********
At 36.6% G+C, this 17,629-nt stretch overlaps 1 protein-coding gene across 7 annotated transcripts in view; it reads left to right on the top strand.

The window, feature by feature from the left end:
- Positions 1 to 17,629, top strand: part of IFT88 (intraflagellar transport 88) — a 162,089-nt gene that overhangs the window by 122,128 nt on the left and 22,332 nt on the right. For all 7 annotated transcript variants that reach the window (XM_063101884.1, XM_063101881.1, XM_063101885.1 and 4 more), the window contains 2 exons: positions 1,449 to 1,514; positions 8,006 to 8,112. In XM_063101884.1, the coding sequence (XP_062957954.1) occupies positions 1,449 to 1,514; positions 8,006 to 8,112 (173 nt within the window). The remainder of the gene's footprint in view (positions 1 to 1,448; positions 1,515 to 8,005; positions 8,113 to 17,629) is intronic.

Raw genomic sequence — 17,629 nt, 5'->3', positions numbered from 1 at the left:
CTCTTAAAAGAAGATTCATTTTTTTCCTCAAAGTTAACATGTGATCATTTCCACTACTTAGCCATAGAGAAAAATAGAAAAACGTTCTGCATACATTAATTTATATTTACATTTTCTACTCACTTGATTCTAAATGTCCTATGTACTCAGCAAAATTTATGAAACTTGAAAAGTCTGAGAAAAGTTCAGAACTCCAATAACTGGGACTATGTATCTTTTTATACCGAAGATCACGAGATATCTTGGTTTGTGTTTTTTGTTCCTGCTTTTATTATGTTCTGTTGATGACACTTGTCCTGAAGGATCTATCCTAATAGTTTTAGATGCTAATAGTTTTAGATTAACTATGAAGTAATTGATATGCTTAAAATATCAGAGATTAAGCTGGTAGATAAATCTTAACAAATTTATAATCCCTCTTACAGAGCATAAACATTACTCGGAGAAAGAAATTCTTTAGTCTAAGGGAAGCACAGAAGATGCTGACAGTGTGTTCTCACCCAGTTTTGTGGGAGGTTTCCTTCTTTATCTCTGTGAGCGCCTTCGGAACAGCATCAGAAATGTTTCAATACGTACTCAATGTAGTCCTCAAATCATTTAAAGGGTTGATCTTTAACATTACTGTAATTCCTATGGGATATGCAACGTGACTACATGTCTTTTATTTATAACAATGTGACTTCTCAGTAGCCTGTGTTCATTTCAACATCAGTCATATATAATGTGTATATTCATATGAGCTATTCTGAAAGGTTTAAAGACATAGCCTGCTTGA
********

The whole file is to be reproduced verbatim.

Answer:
At 36.6% G+C, this 17,629-nt stretch overlaps 1 protein-coding gene across 7 annotated transcripts in view; it reads left to right on the top strand.

The window, feature by feature from the left end:
- Positions 1 to 17,629, top strand: part of IFT88 (intraflagellar transport 88) — a 162,089-nt gene that overhangs the window by 122,128 nt on the left and 22,332 nt on the right. For all 7 annotated transcript variants that reach the window (XM_063101884.1, XM_063101881.1, XM_063101885.1 and 4 more), the window contains 2 exons: positions 1,449 to 1,514; positions 8,006 to 8,112. In XM_063101884.1, the coding sequence (XP_062957954.1) occupies positions 1,449 to 1,514; positions 8,006 to 8,112 (173 nt within the window). The remainder of the gene's footprint in view (positions 1 to 1,448; positions 1,515 to 8,005; positions 8,113 to 17,629) is intronic.

Raw genomic sequence — 17,629 nt, 5'->3', positions numbered from 1 at the left:
CTCTTAAAAGAAGATTCATTTTTTTCCTCAAAGTTAACATGTGATCATTTCCACTACTTAGCCATAGAGAAAAATAGAAAAACGTTCTGCATACATTAATTTATATTTACATTTTCTACTCACTTGATTCTAAATGTCCTATGTACTCAGCAAAATTTATGAAACTTGAAAAGTCTGAGAAAAGTTCAGAACTCCAATAACTGGGACTATGTATCTTTTTATACCGAAGATCACGAGATATCTTGGTTTGTGTTTTTTGTTCCTGCTTTTATTATGTTCTGTTGATGACACTTGTCCTGAAGGATCTATCCTAATAGTTTTAGATGCTAATAGTTTTAGATTAACTATGAAGTAATTGATATGCTTAAAATATCAGAGATTAAGCTGGTAGATAAATCTTAACAAATTTATAATCCCTCTTACAGAGCATAAACATTACTCGGAGAAAGAAATTCTTTAGTCTAAGGGAAGCACAGAAGATGCTGACAGTGTGTTCTCACCCAGTTTTGTGGGAGGTTTCCTTCTTTATCTCTGTGAGCGCCTTCGGAACAGCATCAGAAATGTTTCAATACGTACTCAATGTAGTCCTCAAATCATTTAAAGGGTTGATCTTTAACATTACTGTAATTCCTATGGGATATGCAACGTGACTACATGTCTTTTATTTATAACAATGTGACTTCTCAGTAGCCTGTGTTCATTTCAACATCAGTCATATATAATGTGTATATTCATATGAGCTATTCTGAAAGGTTTAAAGACATAGCCTGCTTGA